A: In HTML 4 and XHTML 1 (which is what Dreamweaver CS5 uses by default), there wasn't really a way to add captions below your photos. Most web authors would "fake" captions by having paragraphs of text below their images and using CSS to position and style the captions in the desired manner. Many would use a class such as .imgCaption to control the styling. To do this you would essentially position the text underneath the image through CSS (often by grouping the image and the paragraph in a div tag) and italicizing the text.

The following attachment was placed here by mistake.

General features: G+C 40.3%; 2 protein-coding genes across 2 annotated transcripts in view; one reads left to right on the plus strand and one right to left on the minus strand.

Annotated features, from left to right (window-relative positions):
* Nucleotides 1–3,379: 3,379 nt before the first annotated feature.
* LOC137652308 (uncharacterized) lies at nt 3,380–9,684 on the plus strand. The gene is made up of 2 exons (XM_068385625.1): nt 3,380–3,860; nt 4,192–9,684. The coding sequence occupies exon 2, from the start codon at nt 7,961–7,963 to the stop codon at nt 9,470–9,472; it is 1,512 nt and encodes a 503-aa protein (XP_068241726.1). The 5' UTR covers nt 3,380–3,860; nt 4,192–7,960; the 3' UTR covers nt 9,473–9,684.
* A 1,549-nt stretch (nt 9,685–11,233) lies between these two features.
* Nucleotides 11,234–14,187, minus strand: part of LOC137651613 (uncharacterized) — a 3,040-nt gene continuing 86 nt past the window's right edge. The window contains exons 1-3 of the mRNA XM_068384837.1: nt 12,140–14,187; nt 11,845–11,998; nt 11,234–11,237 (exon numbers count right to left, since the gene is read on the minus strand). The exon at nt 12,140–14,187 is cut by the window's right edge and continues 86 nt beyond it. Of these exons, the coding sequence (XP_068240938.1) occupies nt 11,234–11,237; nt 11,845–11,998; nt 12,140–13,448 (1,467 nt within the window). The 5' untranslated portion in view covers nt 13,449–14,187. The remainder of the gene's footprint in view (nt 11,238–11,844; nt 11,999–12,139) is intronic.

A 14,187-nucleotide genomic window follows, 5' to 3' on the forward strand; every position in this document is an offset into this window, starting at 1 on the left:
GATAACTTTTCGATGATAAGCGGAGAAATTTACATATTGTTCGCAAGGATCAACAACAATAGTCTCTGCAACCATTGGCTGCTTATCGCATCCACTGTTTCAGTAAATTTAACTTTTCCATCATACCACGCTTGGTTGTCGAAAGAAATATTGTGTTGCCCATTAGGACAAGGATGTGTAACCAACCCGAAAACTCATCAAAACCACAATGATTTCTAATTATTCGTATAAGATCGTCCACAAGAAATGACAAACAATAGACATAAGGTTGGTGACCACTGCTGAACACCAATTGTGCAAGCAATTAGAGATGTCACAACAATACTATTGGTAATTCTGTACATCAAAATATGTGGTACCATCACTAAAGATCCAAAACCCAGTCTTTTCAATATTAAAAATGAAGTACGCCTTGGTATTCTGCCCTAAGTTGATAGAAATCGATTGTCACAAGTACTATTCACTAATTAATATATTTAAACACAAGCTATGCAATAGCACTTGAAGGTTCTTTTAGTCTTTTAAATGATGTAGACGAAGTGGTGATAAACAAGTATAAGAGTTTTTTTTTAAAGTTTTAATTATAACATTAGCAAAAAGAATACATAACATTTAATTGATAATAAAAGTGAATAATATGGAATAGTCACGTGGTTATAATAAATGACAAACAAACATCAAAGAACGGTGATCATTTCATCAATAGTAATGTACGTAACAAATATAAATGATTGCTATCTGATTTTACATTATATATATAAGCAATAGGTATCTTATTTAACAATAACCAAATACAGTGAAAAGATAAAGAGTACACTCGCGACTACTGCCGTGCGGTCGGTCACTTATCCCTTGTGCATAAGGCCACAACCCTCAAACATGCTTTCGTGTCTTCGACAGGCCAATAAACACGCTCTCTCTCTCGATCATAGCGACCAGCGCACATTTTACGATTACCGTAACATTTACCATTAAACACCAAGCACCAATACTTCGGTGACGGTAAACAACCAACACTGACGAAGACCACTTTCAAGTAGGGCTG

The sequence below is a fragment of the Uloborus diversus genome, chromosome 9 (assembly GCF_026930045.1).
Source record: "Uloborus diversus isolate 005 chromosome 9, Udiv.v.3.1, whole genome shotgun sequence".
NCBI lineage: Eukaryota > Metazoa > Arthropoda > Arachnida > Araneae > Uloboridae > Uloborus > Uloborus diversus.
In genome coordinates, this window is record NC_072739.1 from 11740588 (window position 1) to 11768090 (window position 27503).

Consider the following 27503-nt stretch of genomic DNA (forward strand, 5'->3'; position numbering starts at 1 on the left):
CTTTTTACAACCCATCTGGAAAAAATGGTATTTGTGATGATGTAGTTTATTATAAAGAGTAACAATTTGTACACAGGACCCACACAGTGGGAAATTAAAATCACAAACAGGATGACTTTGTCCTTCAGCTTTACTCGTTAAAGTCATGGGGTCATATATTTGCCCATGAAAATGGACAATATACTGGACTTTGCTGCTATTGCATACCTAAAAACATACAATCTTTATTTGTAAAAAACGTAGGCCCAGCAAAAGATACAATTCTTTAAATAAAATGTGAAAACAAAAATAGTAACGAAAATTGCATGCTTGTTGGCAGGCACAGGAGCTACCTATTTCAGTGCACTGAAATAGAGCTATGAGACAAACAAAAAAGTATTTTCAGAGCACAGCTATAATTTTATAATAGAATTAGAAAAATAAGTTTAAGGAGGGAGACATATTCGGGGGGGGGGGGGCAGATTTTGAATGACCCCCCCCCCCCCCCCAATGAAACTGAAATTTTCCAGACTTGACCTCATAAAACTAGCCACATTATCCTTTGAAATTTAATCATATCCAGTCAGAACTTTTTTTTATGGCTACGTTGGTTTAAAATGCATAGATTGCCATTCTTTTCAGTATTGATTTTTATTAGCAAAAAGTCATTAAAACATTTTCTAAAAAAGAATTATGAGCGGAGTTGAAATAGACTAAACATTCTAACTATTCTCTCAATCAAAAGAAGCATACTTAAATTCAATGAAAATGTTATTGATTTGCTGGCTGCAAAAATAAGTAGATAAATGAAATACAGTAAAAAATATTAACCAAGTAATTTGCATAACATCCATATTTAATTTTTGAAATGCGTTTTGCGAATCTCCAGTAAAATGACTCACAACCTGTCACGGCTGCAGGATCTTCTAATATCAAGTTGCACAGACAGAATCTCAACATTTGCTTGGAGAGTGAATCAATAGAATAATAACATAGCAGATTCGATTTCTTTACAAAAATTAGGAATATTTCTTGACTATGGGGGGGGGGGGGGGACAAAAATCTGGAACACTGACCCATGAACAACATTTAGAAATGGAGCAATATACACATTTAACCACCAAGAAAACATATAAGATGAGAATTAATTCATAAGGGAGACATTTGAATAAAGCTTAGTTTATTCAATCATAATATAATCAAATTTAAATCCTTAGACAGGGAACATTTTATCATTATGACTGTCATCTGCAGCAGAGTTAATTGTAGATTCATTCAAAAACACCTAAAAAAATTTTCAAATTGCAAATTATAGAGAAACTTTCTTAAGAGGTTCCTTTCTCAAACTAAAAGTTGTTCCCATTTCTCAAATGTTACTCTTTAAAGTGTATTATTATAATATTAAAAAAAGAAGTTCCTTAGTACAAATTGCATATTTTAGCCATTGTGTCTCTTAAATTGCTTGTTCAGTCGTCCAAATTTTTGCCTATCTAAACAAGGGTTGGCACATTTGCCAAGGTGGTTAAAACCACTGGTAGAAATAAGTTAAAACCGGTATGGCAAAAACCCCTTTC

However in HTML5, there are new elements that allow us to associate images and their captions, the figure and figcaption element. Our author James Williamson just finished a course on HTML5: Syntax, Structure, and Semantics which details how to use it.

HTML5 Doctor also has a nice article on the figure and figcaption elements at